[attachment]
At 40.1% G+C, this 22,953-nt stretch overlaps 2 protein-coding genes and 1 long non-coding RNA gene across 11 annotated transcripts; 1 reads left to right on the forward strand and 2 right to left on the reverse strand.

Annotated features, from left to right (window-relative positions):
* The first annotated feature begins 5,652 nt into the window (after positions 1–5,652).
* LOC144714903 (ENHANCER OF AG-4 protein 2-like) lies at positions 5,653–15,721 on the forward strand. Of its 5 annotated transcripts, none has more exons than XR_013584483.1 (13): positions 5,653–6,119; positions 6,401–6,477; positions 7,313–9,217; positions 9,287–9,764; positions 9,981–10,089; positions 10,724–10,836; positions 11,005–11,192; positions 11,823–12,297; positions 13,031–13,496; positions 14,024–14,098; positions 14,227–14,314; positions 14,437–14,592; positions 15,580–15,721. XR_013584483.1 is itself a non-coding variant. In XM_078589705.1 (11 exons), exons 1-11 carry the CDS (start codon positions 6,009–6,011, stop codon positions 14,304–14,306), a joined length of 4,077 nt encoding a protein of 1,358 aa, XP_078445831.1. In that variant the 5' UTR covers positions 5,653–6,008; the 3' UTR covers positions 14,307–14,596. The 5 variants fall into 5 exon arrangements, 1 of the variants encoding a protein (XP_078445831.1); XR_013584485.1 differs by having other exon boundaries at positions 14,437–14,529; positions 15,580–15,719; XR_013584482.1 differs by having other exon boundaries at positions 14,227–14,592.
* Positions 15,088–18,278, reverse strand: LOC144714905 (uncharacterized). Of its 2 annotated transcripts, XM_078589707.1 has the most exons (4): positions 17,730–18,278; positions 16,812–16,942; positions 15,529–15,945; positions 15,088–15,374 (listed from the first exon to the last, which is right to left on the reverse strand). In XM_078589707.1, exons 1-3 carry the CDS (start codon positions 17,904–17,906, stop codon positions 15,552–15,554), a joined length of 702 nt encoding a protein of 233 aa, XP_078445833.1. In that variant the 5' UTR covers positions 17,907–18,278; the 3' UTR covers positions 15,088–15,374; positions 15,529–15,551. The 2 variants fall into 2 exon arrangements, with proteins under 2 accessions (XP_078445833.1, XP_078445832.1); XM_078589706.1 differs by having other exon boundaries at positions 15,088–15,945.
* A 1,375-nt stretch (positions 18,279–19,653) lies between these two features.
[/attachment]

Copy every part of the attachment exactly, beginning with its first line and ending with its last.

At 40.1% G+C, this 22,953-nt stretch overlaps 2 protein-coding genes and 1 long non-coding RNA gene across 11 annotated transcripts; 1 reads left to right on the forward strand and 2 right to left on the reverse strand.

Annotated features, from left to right (window-relative positions):
* The first annotated feature begins 5,652 nt into the window (after positions 1–5,652).
* LOC144714903 (ENHANCER OF AG-4 protein 2-like) lies at positions 5,653–15,721 on the forward strand. Of its 5 annotated transcripts, none has more exons than XR_013584483.1 (13): positions 5,653–6,119; positions 6,401–6,477; positions 7,313–9,217; positions 9,287–9,764; positions 9,981–10,089; positions 10,724–10,836; positions 11,005–11,192; positions 11,823–12,297; positions 13,031–13,496; positions 14,024–14,098; positions 14,227–14,314; positions 14,437–14,592; positions 15,580–15,721. XR_013584483.1 is itself a non-coding variant. In XM_078589705.1 (11 exons), exons 1-11 carry the CDS (start codon positions 6,009–6,011, stop codon positions 14,304–14,306), a joined length of 4,077 nt encoding a protein of 1,358 aa, XP_078445831.1. In that variant the 5' UTR covers positions 5,653–6,008; the 3' UTR covers positions 14,307–14,596. The 5 variants fall into 5 exon arrangements, 1 of the variants encoding a protein (XP_078445831.1); XR_013584485.1 differs by having other exon boundaries at positions 14,437–14,529; positions 15,580–15,719; XR_013584482.1 differs by having other exon boundaries at positions 14,227–14,592.
* Positions 15,088–18,278, reverse strand: LOC144714905 (uncharacterized). Of its 2 annotated transcripts, XM_078589707.1 has the most exons (4): positions 17,730–18,278; positions 16,812–16,942; positions 15,529–15,945; positions 15,088–15,374 (listed from the first exon to the last, which is right to left on the reverse strand). In XM_078589707.1, exons 1-3 carry the CDS (start codon positions 17,904–17,906, stop codon positions 15,552–15,554), a joined length of 702 nt encoding a protein of 233 aa, XP_078445833.1. In that variant the 5' UTR covers positions 17,907–18,278; the 3' UTR covers positions 15,088–15,374; positions 15,529–15,551. The 2 variants fall into 2 exon arrangements, with proteins under 2 accessions (XP_078445833.1, XP_078445832.1); XM_078589706.1 differs by having other exon boundaries at positions 15,088–15,945.
* A 1,375-nt stretch (positions 18,279–19,653) lies between these two features.